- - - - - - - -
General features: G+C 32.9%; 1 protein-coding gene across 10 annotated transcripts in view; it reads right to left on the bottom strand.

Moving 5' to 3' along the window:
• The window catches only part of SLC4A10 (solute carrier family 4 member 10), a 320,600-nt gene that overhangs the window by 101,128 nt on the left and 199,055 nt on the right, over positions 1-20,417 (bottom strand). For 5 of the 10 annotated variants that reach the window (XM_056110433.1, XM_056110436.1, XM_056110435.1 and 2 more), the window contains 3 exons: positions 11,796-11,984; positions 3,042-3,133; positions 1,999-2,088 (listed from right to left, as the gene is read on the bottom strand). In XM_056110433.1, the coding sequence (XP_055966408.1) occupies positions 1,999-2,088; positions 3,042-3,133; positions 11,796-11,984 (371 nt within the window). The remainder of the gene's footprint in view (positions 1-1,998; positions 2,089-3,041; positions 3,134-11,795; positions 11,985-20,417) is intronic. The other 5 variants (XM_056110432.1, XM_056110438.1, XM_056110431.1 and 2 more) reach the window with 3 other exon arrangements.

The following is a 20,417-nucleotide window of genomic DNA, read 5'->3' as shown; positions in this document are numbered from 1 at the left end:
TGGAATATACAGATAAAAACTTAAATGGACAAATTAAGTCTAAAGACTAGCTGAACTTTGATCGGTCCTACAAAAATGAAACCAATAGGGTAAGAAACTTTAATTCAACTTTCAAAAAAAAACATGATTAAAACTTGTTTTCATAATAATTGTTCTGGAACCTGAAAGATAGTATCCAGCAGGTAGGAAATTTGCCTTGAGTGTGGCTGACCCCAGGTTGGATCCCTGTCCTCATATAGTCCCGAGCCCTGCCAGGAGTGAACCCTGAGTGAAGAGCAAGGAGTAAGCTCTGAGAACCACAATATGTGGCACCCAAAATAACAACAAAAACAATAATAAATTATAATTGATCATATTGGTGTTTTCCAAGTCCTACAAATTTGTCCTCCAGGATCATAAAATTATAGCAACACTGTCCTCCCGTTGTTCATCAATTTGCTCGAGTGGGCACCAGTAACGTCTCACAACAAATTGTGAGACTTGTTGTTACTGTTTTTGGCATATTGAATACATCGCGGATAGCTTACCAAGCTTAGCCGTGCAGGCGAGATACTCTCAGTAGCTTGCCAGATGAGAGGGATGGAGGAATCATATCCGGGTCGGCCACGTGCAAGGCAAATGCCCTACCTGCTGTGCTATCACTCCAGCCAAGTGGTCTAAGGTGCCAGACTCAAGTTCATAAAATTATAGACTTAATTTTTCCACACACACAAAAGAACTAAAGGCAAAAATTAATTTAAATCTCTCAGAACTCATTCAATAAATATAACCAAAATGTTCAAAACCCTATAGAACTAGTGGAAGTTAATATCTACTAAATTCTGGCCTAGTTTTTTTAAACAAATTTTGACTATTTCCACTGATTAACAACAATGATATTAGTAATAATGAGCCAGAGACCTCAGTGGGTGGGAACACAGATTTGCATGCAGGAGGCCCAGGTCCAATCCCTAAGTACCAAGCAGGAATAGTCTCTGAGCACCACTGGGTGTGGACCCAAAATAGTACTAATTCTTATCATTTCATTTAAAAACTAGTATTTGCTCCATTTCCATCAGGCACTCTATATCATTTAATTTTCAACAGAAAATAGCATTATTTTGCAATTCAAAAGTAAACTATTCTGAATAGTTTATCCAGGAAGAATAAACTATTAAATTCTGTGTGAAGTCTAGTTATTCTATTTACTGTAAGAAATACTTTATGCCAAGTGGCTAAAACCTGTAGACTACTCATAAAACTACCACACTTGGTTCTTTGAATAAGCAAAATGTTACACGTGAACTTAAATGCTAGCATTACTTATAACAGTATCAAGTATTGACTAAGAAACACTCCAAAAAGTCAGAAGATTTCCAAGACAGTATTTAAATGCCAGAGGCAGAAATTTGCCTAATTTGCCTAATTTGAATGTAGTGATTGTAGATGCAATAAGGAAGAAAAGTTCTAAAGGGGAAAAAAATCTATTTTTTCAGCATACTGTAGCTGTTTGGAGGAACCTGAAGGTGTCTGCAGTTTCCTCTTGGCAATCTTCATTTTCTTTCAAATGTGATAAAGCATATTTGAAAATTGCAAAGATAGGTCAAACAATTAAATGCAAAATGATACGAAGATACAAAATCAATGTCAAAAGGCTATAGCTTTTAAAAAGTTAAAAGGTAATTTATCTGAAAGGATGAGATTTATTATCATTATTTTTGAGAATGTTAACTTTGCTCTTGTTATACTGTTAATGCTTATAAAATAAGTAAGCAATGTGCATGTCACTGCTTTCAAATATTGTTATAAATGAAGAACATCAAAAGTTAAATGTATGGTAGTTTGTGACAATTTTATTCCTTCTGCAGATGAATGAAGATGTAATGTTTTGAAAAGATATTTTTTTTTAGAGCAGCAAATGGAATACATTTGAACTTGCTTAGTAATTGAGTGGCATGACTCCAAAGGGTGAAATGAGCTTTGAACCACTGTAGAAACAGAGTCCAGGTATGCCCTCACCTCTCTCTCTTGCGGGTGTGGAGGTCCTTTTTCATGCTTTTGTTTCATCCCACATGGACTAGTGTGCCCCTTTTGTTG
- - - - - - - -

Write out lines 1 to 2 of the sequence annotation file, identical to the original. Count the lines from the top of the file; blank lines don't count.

General features: G+C 32.9%; 1 protein-coding gene across 10 annotated transcripts in view; it reads right to left on the bottom strand.

Moving 5' to 3' along the window: